Even though there is an ambiguity of when and in what order the events occurred on log stream 102 a, the information shown in log stream 104 a in FIG. 1 a is useful, since events “1-5” are temporally ordered (with the possible ambiguity of events “3” and “4”). However, when creating an aggregate log of log stream 102 a and log stream 104 a, some type of common time epoch must be used. This commonality is typically obtained by placing all events within a lowest common temporal granularity. Thus, as shown in FIG. 1 b, log stream 102 a and log stream 104 b have the same temporal granularity of 1.0 units of time. While the order of events “1-5” can still be assumed (except possibly for the order of events “3” and “4”), the information describing the temporal spacing of these events is lost. That is, it is no longer known whether some or all of the events occurred near time T1, time T2, or at a time sometime between times T1 and T2.

Alternatively, the events in log stream 102 b can be assigned purely arbitrary time extensions to appear to give the same temporal granularity as that of log stream 104 a, as shown in FIG. 1 c. Thus, event “A” is given an arbitrary time of T1.1, which is likely not an accurate representation of when event “A” occurred, since events A-E could have occurred at any time between times T1 and T2. Similarly, every event in log stream 102 b may be given arbitrary time extensions, which may be the same or different for each event.

Thus, in FIG. 1 b, information is lost from log stream 104, and in FIG. 1 c, potentially erroneous information is introduced into log stream 102.

Another alternative for merging log streams is to combine the two log streams into an aggregate log by using the less-accurate time division (e.g., that used in log stream 102) and feeding all events from both log stream 102 and log stream 104 into the aggregate log. However, like the method shown in FIG. 1 b, the temporal order of events in log stream 104 is lost, and there is still no way to know the temporal order of the events from the two log streams.

What is needed, therefore, is a method and system for merging log streams of disparate temporal granularity into a stream having the least precise common time epoch while maintaining the temporal information about events from the more precise log stream. Preferably, the combined aggregate log should be able to be further refined to correctly order events that were previously ordered ambiguously.

SUMMARY OF THE INVENTION

Therefore, the present invention is directed to a method and system for ordering and aggregating log streams. Log streams for events from different sources are received. If different sources have different recording cycles, or time epochs, that lead to different temporal granularities, then all of the log streams are combined into a single time epoch that is equal to the longest time epoch. Log streams from sources having shorter time epochs continue to retain information about their original time epochs, in order to retain information about the order of the events in those log streams. The log streams are re-ordered, both before and after being integrated into the aggregate log, by acquiring additional data from the different sources, thus permitting the likely cause/effect relationship between events.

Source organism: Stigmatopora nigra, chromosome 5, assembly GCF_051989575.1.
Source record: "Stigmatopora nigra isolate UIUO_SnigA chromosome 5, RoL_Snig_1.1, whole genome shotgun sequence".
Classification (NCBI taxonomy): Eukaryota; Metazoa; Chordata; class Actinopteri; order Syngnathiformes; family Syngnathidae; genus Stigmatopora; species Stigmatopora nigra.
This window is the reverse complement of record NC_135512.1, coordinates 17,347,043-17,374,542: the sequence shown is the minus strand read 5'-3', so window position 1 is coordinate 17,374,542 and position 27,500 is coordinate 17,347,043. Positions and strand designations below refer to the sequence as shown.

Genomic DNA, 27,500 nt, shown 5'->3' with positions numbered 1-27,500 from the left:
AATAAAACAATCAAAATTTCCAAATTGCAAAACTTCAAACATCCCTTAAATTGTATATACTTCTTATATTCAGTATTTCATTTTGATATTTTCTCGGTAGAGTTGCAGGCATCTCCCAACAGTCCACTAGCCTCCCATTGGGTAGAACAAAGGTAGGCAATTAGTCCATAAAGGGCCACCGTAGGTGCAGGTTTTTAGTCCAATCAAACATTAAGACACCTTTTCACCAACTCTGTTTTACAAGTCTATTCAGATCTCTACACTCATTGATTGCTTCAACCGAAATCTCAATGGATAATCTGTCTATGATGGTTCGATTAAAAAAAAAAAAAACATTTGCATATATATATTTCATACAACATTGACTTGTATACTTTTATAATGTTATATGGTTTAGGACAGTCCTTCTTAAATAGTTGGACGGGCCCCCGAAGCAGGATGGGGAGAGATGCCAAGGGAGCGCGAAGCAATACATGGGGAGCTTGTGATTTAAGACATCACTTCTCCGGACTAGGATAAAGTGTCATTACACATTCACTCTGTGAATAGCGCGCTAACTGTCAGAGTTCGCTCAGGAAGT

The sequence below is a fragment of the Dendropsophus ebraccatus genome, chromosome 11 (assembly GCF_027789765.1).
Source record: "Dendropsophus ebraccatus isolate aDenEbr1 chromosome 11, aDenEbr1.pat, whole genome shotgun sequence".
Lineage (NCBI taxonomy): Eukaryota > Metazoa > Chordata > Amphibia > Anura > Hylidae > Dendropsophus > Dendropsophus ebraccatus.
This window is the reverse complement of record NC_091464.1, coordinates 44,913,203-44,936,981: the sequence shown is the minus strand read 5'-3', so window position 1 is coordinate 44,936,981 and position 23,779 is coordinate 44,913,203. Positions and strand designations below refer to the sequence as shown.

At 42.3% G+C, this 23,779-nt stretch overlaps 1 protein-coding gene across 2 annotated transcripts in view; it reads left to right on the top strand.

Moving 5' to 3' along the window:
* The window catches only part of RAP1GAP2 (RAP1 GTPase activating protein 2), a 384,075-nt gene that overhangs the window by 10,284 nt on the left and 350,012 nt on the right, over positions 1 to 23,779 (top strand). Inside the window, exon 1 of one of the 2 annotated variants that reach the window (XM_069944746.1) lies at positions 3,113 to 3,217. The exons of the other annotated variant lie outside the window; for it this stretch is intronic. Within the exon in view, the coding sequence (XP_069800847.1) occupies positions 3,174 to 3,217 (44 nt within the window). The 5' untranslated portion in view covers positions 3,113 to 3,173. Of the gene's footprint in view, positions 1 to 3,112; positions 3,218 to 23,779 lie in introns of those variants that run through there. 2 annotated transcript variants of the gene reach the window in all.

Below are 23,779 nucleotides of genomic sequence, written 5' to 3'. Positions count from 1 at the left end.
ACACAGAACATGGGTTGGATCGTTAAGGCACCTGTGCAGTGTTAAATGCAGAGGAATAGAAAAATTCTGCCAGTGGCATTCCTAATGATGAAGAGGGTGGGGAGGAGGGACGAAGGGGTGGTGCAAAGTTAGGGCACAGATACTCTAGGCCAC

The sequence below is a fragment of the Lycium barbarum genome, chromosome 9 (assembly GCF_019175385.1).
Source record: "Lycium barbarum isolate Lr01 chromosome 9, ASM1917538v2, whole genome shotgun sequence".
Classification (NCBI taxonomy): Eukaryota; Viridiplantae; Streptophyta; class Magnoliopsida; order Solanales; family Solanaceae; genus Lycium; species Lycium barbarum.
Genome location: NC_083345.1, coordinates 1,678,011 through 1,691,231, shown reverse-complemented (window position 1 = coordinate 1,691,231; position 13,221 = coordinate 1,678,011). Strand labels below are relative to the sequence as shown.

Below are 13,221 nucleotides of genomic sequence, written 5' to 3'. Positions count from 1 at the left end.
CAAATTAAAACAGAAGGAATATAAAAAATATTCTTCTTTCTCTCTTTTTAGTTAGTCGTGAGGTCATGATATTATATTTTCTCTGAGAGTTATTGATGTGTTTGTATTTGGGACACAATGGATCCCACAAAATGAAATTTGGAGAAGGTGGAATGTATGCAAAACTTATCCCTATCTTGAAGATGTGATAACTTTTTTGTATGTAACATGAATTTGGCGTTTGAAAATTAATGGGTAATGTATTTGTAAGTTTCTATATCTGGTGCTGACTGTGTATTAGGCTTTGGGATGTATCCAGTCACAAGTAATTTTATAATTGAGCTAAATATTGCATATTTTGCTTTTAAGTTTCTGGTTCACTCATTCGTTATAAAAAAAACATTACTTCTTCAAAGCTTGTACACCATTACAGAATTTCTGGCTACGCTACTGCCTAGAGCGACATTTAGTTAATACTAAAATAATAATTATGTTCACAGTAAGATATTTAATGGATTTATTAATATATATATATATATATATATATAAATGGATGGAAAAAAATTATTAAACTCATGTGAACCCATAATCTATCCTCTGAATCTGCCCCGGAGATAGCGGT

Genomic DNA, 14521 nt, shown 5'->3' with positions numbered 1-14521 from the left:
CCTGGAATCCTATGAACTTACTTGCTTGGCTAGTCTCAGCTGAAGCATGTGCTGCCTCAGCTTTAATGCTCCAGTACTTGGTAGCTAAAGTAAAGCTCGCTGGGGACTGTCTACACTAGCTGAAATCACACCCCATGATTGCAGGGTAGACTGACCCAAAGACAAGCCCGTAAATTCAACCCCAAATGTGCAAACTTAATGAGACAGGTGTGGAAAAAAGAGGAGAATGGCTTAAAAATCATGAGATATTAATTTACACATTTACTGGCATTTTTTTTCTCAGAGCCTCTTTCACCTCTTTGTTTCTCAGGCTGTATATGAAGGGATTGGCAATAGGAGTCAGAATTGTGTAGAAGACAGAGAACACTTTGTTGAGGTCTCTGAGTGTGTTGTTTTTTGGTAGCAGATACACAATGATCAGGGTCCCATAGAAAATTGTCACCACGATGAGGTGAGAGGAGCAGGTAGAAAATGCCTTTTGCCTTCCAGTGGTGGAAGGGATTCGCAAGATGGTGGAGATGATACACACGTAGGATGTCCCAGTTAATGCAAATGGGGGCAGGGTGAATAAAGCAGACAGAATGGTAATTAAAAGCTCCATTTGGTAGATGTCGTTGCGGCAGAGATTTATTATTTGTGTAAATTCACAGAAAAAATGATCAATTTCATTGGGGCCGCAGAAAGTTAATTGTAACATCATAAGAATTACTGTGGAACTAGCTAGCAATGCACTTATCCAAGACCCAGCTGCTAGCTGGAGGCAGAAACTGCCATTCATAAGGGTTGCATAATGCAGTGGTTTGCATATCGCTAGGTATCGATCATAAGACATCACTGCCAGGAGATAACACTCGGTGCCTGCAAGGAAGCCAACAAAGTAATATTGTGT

The above, as well as additional objectives, features, and advantages of the present invention will become apparent in the following detailed written description.

BRIEF DESCRIPTION OF THE DRAWINGS

The novel features believed characteristic of the invention are set forth in the appended claims. The invention itself, however, as well as a preferred mode of use, further purposes and advantages thereof, will best be understood by reference to the following detailed description of an illustrative embodiment when read in conjunction with the accompanying drawings, where:

FIGS. 1 a-c depict prior art methods of dealing with log streams having different time epochs;

FIGS. 2 a-d illustrate the method and system used to aggregate log streams into an aggregate log using the present invention;

FIGS. 3 a-b depicts a preferred method and system for re-ordering events in a log stream and the aggregate log; and

FIG. 4 is a flow chart illustrating steps taken to dynamically re-assign a baseline time epoch for log streams.

DETAILED DESCRIPTION OF A PREFERRED EMBODIMENT

With reference now to FIG. 2, an illustration of a first log stream 202 and a second log stream 204 shows the different temporal granularity between the two streams. That is, events A-E all occur within a single time period that is equal to a first epoch between time T1 and time T2, although first log stream 202 does not have the temporal granularity to describe exactly where events A-E occurring during the first epoch. That is, despite the representation in FIG. 2 that event A occurred near time T1, it is just as likely that event A occurred near time T2, either before or after one or all of events B-E.

Second log stream 204, on the other hand, has a finer degree of temporal granularity, having multiple second time epochs, shown as time T1+.0, T1+.1, T1+.2, etc. Each second time epoch in second log stream 204 is less than the first time epoch in first log stream 202, such that the multiple second time epochs are within the first time epoch. While the second time epochs are depicted as 1/10th increments of the first time epoch, in the preferred embodiment the second time epochs are 1/1000th increments of the first time epoch or smaller. For example, the first time epochs may be the increment of time (e.g., a millisecond) that software events are logged, while the second time epochs may be the increment of time (e.g., microseconds or nanoseconds) that hardware events are logged.

First log stream 202 and second log stream 204 are then combined into an aggregate log 206 of the data events A-E and 1-5. The generation of first log stream 202 and second log stream 204 is performed by event log stream generators 208, as shown in FIG. 2 d, preferably using steps described below in FIG. 3 a. Event log stream generators 208 are any combination of hardware and/or software known to those skilled in the art of computers for generating a record of events in a data processing system. In a preferred embodiment, first log stream 202 is generated by event log stream generator 208 a, and second log stream 204 is generated by a separate event log stream generator 208 b. Alternatively, both log streams can be generated by a single event log stream generator 208. Aggregate log generator 210 is similarly a combination of hardware and/or software that creates aggregate log 206 shown in FIG. 2 c, preferably using the steps described below in FIG. 4.